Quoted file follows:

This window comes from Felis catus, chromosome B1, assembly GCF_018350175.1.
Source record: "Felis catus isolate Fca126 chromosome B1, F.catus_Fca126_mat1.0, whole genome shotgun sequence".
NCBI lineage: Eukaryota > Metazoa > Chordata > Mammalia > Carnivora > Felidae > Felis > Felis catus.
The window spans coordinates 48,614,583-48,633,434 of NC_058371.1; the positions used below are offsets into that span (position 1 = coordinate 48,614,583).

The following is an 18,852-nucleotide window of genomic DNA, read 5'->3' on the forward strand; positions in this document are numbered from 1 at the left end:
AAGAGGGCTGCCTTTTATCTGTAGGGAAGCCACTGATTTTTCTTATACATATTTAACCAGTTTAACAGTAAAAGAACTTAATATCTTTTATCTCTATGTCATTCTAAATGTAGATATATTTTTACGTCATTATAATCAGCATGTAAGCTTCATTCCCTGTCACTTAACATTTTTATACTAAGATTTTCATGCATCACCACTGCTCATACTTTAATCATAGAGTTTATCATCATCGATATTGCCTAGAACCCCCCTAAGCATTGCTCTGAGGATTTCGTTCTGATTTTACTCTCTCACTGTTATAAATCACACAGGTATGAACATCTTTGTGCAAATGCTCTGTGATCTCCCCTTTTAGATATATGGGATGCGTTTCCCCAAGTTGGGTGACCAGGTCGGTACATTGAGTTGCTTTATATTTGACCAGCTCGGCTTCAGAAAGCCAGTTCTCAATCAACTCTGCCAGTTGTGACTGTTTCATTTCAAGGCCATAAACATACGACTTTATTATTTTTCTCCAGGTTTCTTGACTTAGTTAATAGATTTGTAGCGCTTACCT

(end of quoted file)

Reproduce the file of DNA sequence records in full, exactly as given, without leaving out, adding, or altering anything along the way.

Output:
This window comes from Felis catus, chromosome B1, assembly GCF_018350175.1.
Source record: "Felis catus isolate Fca126 chromosome B1, F.catus_Fca126_mat1.0, whole genome shotgun sequence".
NCBI lineage: Eukaryota > Metazoa > Chordata > Mammalia > Carnivora > Felidae > Felis > Felis catus.
The window spans coordinates 48,614,583-48,633,434 of NC_058371.1; the positions used below are offsets into that span (position 1 = coordinate 48,614,583).

The following is an 18,852-nucleotide window of genomic DNA, read 5'->3' on the forward strand; positions in this document are numbered from 1 at the left end:
AAGAGGGCTGCCTTTTATCTGTAGGGAAGCCACTGATTTTTCTTATACATATTTAACCAGTTTAACAGTAAAAGAACTTAATATCTTTTATCTCTATGTCATTCTAAATGTAGATATATTTTTACGTCATTATAATCAGCATGTAAGCTTCATTCCCTGTCACTTAACATTTTTATACTAAGATTTTCATGCATCACCACTGCTCATACTTTAATCATAGAGTTTATCATCATCGATATTGCCTAGAACCCCCCTAAGCATTGCTCTGAGGATTTCGTTCTGATTTTACTCTCTCACTGTTATAAATCACACAGGTATGAACATCTTTGTGCAAATGCTCTGTGATCTCCCCTTTTAGATATATGGGATGCGTTTCCCCAAGTTGGGTGACCAGGTCGGTACATTGAGTTGCTTTATATTTGACCAGCTCGGCTTCAGAAAGCCAGTTCTCAATCAACTCTGCCAGTTGTGACTGTTTCATTTCAAGGCCATAAACATACGACTTTATTATTTTTCTCCAGGTTTCTTGACTTAGTTAATAGATTTGTAGCGCTTACCT